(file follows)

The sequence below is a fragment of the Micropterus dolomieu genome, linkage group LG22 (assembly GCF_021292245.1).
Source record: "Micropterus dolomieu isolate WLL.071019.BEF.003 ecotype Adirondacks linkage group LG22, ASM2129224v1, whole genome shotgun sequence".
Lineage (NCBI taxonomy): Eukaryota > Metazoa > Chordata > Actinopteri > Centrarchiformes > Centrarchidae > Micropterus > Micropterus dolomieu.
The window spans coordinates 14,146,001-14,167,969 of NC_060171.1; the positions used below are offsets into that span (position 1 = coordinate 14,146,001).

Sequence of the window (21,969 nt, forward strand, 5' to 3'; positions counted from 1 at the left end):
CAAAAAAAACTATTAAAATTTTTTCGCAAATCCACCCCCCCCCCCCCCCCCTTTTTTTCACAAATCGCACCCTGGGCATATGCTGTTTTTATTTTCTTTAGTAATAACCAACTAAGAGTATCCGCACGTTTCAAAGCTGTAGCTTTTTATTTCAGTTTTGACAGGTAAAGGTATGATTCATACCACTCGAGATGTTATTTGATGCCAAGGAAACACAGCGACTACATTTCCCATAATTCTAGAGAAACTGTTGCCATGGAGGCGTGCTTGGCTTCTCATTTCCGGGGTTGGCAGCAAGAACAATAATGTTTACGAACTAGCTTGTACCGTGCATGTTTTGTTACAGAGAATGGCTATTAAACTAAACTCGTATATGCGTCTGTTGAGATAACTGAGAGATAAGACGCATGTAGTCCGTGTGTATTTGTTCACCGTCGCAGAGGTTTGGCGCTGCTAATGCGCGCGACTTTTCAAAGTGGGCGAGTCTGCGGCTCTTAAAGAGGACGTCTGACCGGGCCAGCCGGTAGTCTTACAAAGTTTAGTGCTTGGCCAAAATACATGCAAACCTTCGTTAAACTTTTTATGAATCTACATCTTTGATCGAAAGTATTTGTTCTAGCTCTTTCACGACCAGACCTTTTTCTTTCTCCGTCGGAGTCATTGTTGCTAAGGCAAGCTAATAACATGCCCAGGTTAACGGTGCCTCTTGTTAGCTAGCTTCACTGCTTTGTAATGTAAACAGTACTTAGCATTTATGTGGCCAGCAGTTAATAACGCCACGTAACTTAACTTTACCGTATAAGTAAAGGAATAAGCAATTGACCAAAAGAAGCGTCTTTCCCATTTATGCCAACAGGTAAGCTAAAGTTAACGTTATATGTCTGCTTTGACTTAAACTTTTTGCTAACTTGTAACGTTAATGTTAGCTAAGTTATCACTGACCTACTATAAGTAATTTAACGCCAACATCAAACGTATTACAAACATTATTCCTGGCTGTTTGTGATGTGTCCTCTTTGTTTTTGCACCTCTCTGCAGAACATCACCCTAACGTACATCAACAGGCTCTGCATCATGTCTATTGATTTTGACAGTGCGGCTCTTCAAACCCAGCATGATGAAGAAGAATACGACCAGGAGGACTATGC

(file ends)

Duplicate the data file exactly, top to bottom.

The sequence below is a fragment of the Micropterus dolomieu genome, linkage group LG22 (assembly GCF_021292245.1).
Source record: "Micropterus dolomieu isolate WLL.071019.BEF.003 ecotype Adirondacks linkage group LG22, ASM2129224v1, whole genome shotgun sequence".
Lineage (NCBI taxonomy): Eukaryota > Metazoa > Chordata > Actinopteri > Centrarchiformes > Centrarchidae > Micropterus > Micropterus dolomieu.
The window spans coordinates 14,146,001-14,167,969 of NC_060171.1; the positions used below are offsets into that span (position 1 = coordinate 14,146,001).

Sequence of the window (21,969 nt, forward strand, 5' to 3'; positions counted from 1 at the left end):
CAAAAAAAACTATTAAAATTTTTTCGCAAATCCACCCCCCCCCCCCCCCCCTTTTTTTCACAAATCGCACCCTGGGCATATGCTGTTTTTATTTTCTTTAGTAATAACCAACTAAGAGTATCCGCACGTTTCAAAGCTGTAGCTTTTTATTTCAGTTTTGACAGGTAAAGGTATGATTCATACCACTCGAGATGTTATTTGATGCCAAGGAAACACAGCGACTACATTTCCCATAATTCTAGAGAAACTGTTGCCATGGAGGCGTGCTTGGCTTCTCATTTCCGGGGTTGGCAGCAAGAACAATAATGTTTACGAACTAGCTTGTACCGTGCATGTTTTGTTACAGAGAATGGCTATTAAACTAAACTCGTATATGCGTCTGTTGAGATAACTGAGAGATAAGACGCATGTAGTCCGTGTGTATTTGTTCACCGTCGCAGAGGTTTGGCGCTGCTAATGCGCGCGACTTTTCAAAGTGGGCGAGTCTGCGGCTCTTAAAGAGGACGTCTGACCGGGCCAGCCGGTAGTCTTACAAAGTTTAGTGCTTGGCCAAAATACATGCAAACCTTCGTTAAACTTTTTATGAATCTACATCTTTGATCGAAAGTATTTGTTCTAGCTCTTTCACGACCAGACCTTTTTCTTTCTCCGTCGGAGTCATTGTTGCTAAGGCAAGCTAATAACATGCCCAGGTTAACGGTGCCTCTTGTTAGCTAGCTTCACTGCTTTGTAATGTAAACAGTACTTAGCATTTATGTGGCCAGCAGTTAATAACGCCACGTAACTTAACTTTACCGTATAAGTAAAGGAATAAGCAATTGACCAAAAGAAGCGTCTTTCCCATTTATGCCAACAGGTAAGCTAAAGTTAACGTTATATGTCTGCTTTGACTTAAACTTTTTGCTAACTTGTAACGTTAATGTTAGCTAAGTTATCACTGACCTACTATAAGTAATTTAACGCCAACATCAAACGTATTACAAACATTATTCCTGGCTGTTTGTGATGTGTCCTCTTTGTTTTTGCACCTCTCTGCAGAACATCACCCTAACGTACATCAACAGGCTCTGCATCATGTCTATTGATTTTGACAGTGCGGCTCTTCAAACCCAGCATGATGAAGAAGAATACGACCAGGAGGACTATGC